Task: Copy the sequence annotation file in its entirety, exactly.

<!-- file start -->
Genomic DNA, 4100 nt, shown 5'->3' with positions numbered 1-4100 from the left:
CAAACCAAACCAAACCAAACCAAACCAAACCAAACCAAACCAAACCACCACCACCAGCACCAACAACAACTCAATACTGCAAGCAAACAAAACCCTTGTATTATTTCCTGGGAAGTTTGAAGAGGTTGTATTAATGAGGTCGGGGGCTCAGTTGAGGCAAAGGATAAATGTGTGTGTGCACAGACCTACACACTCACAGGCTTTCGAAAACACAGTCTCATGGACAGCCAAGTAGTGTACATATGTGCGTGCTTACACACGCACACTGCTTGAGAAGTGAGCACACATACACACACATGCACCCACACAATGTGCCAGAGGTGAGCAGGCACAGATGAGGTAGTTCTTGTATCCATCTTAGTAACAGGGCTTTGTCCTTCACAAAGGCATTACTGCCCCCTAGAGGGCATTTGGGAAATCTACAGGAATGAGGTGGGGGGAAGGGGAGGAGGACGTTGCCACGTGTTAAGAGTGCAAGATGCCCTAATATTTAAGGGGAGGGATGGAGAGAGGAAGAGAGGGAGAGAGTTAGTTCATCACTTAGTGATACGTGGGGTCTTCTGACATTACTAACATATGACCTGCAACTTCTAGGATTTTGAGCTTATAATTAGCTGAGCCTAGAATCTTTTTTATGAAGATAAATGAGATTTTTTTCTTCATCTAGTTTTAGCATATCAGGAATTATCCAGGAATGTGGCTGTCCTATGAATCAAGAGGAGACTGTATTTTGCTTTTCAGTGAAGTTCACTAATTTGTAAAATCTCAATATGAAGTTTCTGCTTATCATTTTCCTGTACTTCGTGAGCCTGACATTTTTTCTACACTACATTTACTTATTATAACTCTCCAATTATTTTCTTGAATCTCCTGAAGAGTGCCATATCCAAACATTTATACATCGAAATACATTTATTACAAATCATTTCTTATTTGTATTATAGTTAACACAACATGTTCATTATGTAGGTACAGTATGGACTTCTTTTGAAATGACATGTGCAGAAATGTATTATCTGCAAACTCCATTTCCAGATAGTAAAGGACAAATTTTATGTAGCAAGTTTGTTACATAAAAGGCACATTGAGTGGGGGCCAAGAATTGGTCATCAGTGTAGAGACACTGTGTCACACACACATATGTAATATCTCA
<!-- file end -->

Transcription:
Genomic DNA, 4100 nt, shown 5'->3' with positions numbered 1-4100 from the left:
CAAACCAAACCAAACCAAACCAAACCAAACCAAACCAAACCAAACCACCACCACCAGCACCAACAACAACTCAATACTGCAAGCAAACAAAACCCTTGTATTATTTCCTGGGAAGTTTGAAGAGGTTGTATTAATGAGGTCGGGGGCTCAGTTGAGGCAAAGGATAAATGTGTGTGTGCACAGACCTACACACTCACAGGCTTTCGAAAACACAGTCTCATGGACAGCCAAGTAGTGTACATATGTGCGTGCTTACACACGCACACTGCTTGAGAAGTGAGCACACATACACACACATGCACCCACACAATGTGCCAGAGGTGAGCAGGCACAGATGAGGTAGTTCTTGTATCCATCTTAGTAACAGGGCTTTGTCCTTCACAAAGGCATTACTGCCCCCTAGAGGGCATTTGGGAAATCTACAGGAATGAGGTGGGGGGAAGGGGAGGAGGACGTTGCCACGTGTTAAGAGTGCAAGATGCCCTAATATTTAAGGGGAGGGATGGAGAGAGGAAGAGAGGGAGAGAGTTAGTTCATCACTTAGTGATACGTGGGGTCTTCTGACATTACTAACATATGACCTGCAACTTCTAGGATTTTGAGCTTATAATTAGCTGAGCCTAGAATCTTTTTTATGAAGATAAATGAGATTTTTTTCTTCATCTAGTTTTAGCATATCAGGAATTATCCAGGAATGTGGCTGTCCTATGAATCAAGAGGAGACTGTATTTTGCTTTTCAGTGAAGTTCACTAATTTGTAAAATCTCAATATGAAGTTTCTGCTTATCATTTTCCTGTACTTCGTGAGCCTGACATTTTTTCTACACTACATTTACTTATTATAACTCTCCAATTATTTTCTTGAATCTCCTGAAGAGTGCCATATCCAAACATTTATACATCGAAATACATTTATTACAAATCATTTCTTATTTGTATTATAGTTAACACAACATGTTCATTATGTAGGTACAGTATGGACTTCTTTTGAAATGACATGTGCAGAAATGTATTATCTGCAAACTCCATTTCCAGATAGTAAAGGACAAATTTTATGTAGCAAGTTTGTTACATAAAAGGCACATTGAGTGGGGGCCAAGAATTGGTCATCAGTGTAGAGACACTGTGTCACACACACATATGTAATATCTCA